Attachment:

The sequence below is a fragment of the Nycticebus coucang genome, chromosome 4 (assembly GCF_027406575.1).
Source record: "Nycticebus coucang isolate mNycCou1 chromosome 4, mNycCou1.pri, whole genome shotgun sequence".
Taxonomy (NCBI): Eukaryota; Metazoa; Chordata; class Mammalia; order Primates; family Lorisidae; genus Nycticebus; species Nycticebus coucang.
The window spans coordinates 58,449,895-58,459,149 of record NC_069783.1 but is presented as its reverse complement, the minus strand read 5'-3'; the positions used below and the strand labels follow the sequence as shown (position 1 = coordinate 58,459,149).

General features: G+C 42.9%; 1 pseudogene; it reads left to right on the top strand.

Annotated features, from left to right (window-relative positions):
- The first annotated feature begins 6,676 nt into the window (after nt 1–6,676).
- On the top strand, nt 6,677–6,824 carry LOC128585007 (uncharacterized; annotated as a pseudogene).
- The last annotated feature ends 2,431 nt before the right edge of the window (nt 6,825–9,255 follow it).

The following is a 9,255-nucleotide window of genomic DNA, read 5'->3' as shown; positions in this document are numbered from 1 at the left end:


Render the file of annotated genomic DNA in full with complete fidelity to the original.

The sequence below is a fragment of the Nycticebus coucang genome, chromosome 4 (assembly GCF_027406575.1).
Source record: "Nycticebus coucang isolate mNycCou1 chromosome 4, mNycCou1.pri, whole genome shotgun sequence".
Taxonomy (NCBI): Eukaryota; Metazoa; Chordata; class Mammalia; order Primates; family Lorisidae; genus Nycticebus; species Nycticebus coucang.
The window spans coordinates 58,449,895-58,459,149 of record NC_069783.1 but is presented as its reverse complement, the minus strand read 5'-3'; the positions used below and the strand labels follow the sequence as shown (position 1 = coordinate 58,459,149).

General features: G+C 42.9%; 1 pseudogene; it reads left to right on the top strand.

Annotated features, from left to right (window-relative positions):
- The first annotated feature begins 6,676 nt into the window (after nt 1–6,676).
- On the top strand, nt 6,677–6,824 carry LOC128585007 (uncharacterized; annotated as a pseudogene).
- The last annotated feature ends 2,431 nt before the right edge of the window (nt 6,825–9,255 follow it).

The following is a 9,255-nucleotide window of genomic DNA, read 5'->3' as shown; positions in this document are numbered from 1 at the left end: